A new drug combination has cured 70 percent of the patients it is administered to in early stage hepatitis C clinical trials. With the latest recommendations from the Centers for Disease Control and Prevention (CDC) and the U.S. Preventive Services Task Force, these results offer renewed hope for an answer to a chronic disease that millions have yet to be diagnosed with.
The results from this phase II clinical trial have been published in the Journal of the American Medical Association (JAMA). Medical researchers are still testing the effectiveness and tolerability of an experimental drug, sofosbuvir, which is to be taken in combination with the antiviral drug, ribavirin, to treat people with chronic hepatitis C.
A Step Above Contemporary Treatments for Hepatitis C
These new drugs are taken orally, which is a significant improvement over many contemporary treatments which require weekly injections with interferon-alpha. Also, those drugs have become notorious for causing various adverse side effects such as depression, anemia, and other flu-like symptoms.
For this clinical study, ten patients who had developed early to moderate liver disease were given 400 milligrams of sofosbuvir and weight-based doses of ribavirin each day for six months. The nine participants who completed the full treatment regimen had zero detectable viral activity a full 12 weeks after therapy had ended. In fact, there was still no detectable hepatitis C activity at the 24 week post-study check-in.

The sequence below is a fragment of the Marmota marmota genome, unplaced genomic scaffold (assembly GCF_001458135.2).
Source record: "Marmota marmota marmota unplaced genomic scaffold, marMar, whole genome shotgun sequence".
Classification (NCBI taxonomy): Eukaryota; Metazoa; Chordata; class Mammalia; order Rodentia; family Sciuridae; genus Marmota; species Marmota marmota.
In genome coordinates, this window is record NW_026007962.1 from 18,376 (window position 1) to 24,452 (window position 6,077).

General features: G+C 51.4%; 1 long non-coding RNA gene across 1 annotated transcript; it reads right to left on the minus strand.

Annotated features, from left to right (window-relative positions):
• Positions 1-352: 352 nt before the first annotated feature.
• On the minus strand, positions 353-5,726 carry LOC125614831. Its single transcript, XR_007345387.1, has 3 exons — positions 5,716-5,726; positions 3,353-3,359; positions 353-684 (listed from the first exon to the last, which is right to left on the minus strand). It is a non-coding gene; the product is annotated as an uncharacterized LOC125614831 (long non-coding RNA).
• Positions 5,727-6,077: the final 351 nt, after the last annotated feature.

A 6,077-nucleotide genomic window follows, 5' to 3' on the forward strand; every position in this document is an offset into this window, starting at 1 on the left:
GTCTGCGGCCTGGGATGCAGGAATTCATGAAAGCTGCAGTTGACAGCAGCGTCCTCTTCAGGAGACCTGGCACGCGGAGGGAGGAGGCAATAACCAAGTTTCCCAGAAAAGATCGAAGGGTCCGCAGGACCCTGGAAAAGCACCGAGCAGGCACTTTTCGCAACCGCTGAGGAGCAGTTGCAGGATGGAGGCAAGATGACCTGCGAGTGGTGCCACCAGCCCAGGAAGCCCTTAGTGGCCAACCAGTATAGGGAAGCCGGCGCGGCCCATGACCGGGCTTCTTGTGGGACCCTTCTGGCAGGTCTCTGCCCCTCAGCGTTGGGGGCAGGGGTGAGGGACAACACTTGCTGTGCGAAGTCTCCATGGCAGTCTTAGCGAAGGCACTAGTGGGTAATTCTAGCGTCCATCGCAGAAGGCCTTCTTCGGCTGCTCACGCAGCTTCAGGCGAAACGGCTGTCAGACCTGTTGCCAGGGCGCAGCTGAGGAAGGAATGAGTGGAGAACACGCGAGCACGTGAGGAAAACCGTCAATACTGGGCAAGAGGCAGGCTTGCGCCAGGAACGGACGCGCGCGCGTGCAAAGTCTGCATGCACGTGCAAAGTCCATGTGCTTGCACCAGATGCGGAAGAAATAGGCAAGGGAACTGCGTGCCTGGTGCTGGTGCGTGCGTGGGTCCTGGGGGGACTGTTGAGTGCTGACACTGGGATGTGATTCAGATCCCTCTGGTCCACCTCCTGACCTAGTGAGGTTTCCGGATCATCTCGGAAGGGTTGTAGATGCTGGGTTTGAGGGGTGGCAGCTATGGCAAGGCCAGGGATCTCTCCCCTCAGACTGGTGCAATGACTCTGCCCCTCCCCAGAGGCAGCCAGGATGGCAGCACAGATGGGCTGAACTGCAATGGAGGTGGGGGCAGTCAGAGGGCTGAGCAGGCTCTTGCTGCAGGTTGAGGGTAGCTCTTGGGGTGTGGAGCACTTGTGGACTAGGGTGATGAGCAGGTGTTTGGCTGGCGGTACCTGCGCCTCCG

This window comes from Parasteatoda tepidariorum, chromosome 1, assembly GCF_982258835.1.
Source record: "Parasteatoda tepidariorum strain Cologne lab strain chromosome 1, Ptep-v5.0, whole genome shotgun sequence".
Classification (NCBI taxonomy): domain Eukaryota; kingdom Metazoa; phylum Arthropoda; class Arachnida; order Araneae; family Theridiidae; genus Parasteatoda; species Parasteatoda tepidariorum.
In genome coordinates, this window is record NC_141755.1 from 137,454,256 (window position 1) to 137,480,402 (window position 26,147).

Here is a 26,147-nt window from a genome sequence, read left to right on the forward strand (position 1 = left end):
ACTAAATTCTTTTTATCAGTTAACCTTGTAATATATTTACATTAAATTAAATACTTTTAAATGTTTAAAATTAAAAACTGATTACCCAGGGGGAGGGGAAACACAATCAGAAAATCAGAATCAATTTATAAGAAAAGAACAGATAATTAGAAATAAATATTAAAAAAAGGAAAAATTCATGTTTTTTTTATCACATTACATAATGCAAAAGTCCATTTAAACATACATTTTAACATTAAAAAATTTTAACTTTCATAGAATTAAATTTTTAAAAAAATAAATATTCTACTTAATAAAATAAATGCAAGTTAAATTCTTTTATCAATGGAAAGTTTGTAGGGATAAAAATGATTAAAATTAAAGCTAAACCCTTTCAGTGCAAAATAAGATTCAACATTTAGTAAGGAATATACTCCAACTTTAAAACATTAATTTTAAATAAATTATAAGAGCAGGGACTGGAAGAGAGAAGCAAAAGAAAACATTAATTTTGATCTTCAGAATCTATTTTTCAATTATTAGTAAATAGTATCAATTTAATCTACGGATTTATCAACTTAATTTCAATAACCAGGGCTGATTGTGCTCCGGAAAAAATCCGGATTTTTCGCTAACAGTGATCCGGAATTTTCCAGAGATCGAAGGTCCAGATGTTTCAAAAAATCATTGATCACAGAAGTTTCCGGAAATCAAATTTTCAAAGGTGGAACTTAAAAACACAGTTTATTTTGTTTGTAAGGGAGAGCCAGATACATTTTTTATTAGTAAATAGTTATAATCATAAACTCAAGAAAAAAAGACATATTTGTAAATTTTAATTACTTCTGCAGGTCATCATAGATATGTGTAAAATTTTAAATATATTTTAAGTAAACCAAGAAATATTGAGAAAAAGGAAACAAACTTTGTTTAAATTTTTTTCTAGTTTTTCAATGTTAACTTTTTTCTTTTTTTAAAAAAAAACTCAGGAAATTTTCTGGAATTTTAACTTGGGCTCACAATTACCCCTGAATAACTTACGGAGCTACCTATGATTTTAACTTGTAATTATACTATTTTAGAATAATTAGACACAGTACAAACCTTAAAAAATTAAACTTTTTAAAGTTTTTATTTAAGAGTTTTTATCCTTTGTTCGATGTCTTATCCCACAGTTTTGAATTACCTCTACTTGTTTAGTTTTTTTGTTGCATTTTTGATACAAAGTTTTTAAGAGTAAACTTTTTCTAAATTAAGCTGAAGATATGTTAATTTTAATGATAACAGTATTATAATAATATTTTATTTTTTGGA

(Under current medical standards, a patient can be considered cured of their hepatitis C if there has been no detectable viral activity for at least 12 weeks following the end of their prescribed therapy.)
Treating Patients with Genotype-1 HCV
A second study group consisting of 50 people were split up into two groups in order to test the effectiveness of low fixed doses of sofosbuvir versus weight-based doses. The medical researchers saw some very encouraging results in this second study group, with nearly a 70 percent overall cure rate utilizing a interferon-free treatment regimen. All of the participants in this clinical study had genotype-1 HCV, but the level of liver disease did vary. Most of the participants had been African American men.
Following this hepatitis C clinical trial, the research team determined the prescribed combination therapy to be both safe and well tolerated by their subjects. Observed side effects of this regimen included fatigue, anemia, nausea, and mild to moderate headaches.
The Deadly Effects of Chronic Hepatitis
Hepatitis C can be contracted through direct contact with contaminated blood. According to the CDC’s best estimates, there are millions of people who are living with this disease without realizing it. Chronic hepatitis C is the leading cause of liver scarring (cirrhosis) and liver cancer, and it kills nearly 15,000 Americans every year.
It is easy to see why there is such a demand for a better way to treat hepatitis C. There are already millions who have been diagnosed, and this number is expected to grow significantly over the next several years as more people are diagnosed. With a treatment regimen that is less burdensome to the patient, it could drastically improve their quality of life.